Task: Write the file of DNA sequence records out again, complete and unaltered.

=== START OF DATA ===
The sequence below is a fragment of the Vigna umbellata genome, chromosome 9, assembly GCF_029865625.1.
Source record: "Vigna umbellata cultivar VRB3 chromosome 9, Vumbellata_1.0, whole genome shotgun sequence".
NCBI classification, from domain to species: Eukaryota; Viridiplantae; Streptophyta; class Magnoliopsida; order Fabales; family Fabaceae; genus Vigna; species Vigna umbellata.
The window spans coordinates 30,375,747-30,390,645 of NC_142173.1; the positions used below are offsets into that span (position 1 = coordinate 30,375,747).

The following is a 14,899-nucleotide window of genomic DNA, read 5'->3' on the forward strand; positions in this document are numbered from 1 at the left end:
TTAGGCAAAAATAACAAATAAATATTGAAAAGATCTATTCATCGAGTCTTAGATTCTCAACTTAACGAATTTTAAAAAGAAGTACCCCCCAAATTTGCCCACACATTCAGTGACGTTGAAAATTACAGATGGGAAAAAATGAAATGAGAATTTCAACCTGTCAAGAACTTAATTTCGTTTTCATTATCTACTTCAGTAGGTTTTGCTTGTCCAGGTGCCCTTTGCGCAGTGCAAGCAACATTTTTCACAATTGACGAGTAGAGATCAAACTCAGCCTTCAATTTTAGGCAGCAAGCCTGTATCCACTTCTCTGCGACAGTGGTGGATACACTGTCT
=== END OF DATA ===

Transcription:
The sequence below is a fragment of the Vigna umbellata genome, chromosome 9, assembly GCF_029865625.1.
Source record: "Vigna umbellata cultivar VRB3 chromosome 9, Vumbellata_1.0, whole genome shotgun sequence".
NCBI classification, from domain to species: Eukaryota; Viridiplantae; Streptophyta; class Magnoliopsida; order Fabales; family Fabaceae; genus Vigna; species Vigna umbellata.
The window spans coordinates 30,375,747-30,390,645 of NC_142173.1; the positions used below are offsets into that span (position 1 = coordinate 30,375,747).

The following is a 14,899-nucleotide window of genomic DNA, read 5'->3' on the forward strand; positions in this document are numbered from 1 at the left end:
TTAGGCAAAAATAACAAATAAATATTGAAAAGATCTATTCATCGAGTCTTAGATTCTCAACTTAACGAATTTTAAAAAGAAGTACCCCCCAAATTTGCCCACACATTCAGTGACGTTGAAAATTACAGATGGGAAAAAATGAAATGAGAATTTCAACCTGTCAAGAACTTAATTTCGTTTTCATTATCTACTTCAGTAGGTTTTGCTTGTCCAGGTGCCCTTTGCGCAGTGCAAGCAACATTTTTCACAATTGACGAGTAGAGATCAAACTCAGCCTTCAATTTTAGGCAGCAAGCCTGTATCCACTTCTCTGCGACAGTGGTGGATACACTGTCT